In 1995, he moved to Aalborg in Denmark because of a Danish girl he met. He worked as an insurance broker for one year, and took advantage of this experience later when he developed his own consultant company.

In Aalborg, he taught himself some programming (Visual Basic), and developed an insurance calculation software program which he sold to a Norwegian Insurance Company. After moving to Oslo with his girlfriend, he was hired as consultant by the same company to a project that lasted one year.

After this, he became the Manager of business insurance in the insurance company Norske Liv. At that time he had developed and nurtured his idea of establishing an actuarial consulting company, and he did this after some years on a full-time basis with his actuarial colleague. In the beginning, the company was small. He had to gain money, and worked for almost two years as an Academic Director of insurance at the BI Norwegian Business School.

Then the consultant company started to grow, and he quitted BI and used his full time in NIA (Nordic Insurance Administration). This was in 1998/99, and he has been there since.

NIA provides actuarial consulting services within the pension and life insurance area, especially towards the business market. They was one of the leading actuarial consulting companies in Norway through many years when Defined Benefit Pension Plans were on its peak and companies needed evaluations and calculations concerning their pension schemes and accountings. With the less complex, and cheaper, Defined Contribution Pension Plans entering Norway the last 10-15 years, the need of actuaries is less concerning business pension schemes.

Erik’s book from 2011, Benektelse og Verdighet, contains some thoughts about our superficial, often discriminating societies, where the virtue seems to be egocentrism without thoughts about the whole. Empathy is lacking, and existential division into “us” and “them” is a mental challenge with major consequences. One of the obstacles is when people with power – mind, scientific, money, political, popularity – defend this kind of mind as “necessary” and “survival of the fittest” without understanding that such thoughts make the democracies much more volatile and threatened. When people do not understand the genesis of extreme violence like school killings, suicide or sociopathy, asking “how can this happen?” repeatedly, one can wonder how smart man really is. The responsibility is not limited to let’s say the parents. The responsibility is everyone’s. The day we can survive, mentally, being honest about our lives and existence, we will take huge leaps into the future of mankind.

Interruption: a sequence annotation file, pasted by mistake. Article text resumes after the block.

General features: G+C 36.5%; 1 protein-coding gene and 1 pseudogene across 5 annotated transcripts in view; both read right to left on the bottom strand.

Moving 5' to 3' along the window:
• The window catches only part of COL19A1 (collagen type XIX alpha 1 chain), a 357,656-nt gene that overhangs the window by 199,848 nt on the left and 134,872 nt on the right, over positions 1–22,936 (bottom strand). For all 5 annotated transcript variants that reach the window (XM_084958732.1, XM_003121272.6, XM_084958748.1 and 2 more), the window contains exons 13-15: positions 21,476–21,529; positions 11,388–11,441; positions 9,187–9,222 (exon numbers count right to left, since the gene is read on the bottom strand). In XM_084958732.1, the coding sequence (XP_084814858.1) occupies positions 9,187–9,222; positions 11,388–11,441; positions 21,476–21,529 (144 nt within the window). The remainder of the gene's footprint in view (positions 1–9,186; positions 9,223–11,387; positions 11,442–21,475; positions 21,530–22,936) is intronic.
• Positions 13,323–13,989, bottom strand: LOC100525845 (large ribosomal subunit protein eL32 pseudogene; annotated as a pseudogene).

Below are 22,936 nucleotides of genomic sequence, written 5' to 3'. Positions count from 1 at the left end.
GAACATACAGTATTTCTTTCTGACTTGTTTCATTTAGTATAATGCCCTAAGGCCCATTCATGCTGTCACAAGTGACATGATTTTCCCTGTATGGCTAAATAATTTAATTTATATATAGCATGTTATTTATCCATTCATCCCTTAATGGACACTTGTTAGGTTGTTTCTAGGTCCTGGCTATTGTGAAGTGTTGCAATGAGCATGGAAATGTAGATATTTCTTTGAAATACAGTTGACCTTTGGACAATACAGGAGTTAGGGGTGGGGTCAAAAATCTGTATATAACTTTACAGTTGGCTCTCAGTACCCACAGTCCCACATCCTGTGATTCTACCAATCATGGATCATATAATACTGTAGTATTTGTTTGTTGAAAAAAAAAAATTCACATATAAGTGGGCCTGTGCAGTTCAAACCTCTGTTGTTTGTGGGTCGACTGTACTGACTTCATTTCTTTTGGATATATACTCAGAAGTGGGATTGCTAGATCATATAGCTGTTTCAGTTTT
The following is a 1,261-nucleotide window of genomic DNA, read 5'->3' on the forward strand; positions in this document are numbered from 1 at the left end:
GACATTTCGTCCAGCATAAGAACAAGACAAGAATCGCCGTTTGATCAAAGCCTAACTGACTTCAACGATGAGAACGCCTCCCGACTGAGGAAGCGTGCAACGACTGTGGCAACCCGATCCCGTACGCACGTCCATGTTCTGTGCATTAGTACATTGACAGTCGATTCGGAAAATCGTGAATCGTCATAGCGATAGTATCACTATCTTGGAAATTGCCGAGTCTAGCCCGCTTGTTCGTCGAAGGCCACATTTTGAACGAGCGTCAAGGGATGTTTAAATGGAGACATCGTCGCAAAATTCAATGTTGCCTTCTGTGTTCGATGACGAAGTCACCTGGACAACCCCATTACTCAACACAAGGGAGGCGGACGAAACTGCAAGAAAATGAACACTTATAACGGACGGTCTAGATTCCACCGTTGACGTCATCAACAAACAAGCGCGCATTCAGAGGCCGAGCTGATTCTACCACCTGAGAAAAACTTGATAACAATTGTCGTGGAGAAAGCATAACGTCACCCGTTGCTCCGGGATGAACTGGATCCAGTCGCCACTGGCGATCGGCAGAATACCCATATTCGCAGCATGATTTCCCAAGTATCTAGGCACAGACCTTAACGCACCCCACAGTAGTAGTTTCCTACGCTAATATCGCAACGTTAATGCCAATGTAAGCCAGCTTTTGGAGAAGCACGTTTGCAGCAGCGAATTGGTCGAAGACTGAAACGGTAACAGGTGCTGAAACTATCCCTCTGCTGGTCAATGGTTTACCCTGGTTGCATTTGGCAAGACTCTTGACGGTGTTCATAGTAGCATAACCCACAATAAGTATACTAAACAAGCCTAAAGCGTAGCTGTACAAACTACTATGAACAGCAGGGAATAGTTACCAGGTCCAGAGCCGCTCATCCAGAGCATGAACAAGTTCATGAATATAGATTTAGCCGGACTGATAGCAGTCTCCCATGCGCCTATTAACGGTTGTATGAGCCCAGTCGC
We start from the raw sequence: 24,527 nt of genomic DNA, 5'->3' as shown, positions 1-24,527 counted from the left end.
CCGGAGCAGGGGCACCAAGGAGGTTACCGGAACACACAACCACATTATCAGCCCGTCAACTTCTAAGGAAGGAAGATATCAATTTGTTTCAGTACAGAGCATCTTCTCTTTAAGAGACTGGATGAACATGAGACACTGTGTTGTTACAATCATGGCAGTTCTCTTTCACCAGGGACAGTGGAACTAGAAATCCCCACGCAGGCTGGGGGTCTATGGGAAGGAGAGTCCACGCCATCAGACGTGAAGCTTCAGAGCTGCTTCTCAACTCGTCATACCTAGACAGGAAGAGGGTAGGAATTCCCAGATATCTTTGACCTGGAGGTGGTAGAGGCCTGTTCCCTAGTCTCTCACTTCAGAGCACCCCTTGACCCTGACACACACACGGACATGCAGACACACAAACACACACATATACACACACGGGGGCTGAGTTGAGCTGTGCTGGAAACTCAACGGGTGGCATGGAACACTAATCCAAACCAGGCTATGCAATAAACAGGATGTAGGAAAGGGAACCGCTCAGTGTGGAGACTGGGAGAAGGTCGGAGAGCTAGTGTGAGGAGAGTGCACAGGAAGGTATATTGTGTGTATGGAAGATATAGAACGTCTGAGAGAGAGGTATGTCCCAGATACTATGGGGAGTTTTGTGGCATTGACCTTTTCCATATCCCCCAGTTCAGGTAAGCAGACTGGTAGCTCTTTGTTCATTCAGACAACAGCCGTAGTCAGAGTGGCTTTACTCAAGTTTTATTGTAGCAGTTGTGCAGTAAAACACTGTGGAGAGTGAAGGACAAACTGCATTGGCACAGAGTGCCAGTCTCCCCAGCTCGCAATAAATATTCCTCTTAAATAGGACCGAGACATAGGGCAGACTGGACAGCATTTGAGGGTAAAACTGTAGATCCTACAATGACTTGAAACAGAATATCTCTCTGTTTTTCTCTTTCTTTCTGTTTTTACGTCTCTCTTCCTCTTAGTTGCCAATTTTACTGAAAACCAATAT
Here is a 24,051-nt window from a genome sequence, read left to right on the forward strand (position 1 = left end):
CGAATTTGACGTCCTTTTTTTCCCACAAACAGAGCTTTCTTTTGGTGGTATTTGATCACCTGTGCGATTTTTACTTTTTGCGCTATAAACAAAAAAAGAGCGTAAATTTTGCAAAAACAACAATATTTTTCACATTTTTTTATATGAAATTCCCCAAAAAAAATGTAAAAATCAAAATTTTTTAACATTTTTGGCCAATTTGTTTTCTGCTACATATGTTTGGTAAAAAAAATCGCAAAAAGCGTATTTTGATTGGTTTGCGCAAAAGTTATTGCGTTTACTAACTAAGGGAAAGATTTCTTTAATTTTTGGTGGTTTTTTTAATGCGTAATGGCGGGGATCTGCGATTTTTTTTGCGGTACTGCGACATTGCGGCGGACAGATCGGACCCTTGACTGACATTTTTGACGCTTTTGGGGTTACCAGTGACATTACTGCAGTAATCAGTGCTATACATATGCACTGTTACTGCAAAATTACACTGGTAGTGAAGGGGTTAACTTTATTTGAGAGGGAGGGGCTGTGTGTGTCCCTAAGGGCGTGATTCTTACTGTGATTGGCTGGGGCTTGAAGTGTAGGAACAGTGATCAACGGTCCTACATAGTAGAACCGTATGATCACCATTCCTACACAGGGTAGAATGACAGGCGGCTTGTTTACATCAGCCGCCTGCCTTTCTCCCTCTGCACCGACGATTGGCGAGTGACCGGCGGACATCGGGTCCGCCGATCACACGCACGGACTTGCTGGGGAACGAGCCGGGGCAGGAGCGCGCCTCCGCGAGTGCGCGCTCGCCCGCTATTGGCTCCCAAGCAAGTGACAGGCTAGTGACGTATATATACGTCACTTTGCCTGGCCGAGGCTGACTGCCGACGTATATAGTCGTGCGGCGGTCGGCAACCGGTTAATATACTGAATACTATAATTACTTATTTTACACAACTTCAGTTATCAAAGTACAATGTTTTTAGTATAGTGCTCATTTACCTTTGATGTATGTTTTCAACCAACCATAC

[2] Individual Publication Date: July 1, 2020:; Full Issue Publication Date: September 1, 2020:


In-Sight Publishing by Scott Douglas Jacobsen is licensed under a Creative Commons Attribution-NonCommercial-NoDerivatives 4.0 International License. Based on a work at


© Scott Douglas Jacobsen and In-Sight Publishing 2012-Present. Unauthorized use and/or duplication of this material without express and written permission from this site’s author and/or owner is strictly prohibited. Excerpts and links may be used, provided that full and clear credit is given to Scott Douglas Jacobsen and In-Sight Publishing with appropriate and specific direction to the original content. All interviewees and authors co-copyright their material and may disseminate for their independent purposes.

Leave a Comment

Leave a Reply

Fill in your details below or click an icon to log in: Logo

You are commenting using your account. Log Out /  Change )

Facebook photo

You are commenting using your Facebook account. Log Out /  Change )

Connecting to %s

%d bloggers like this: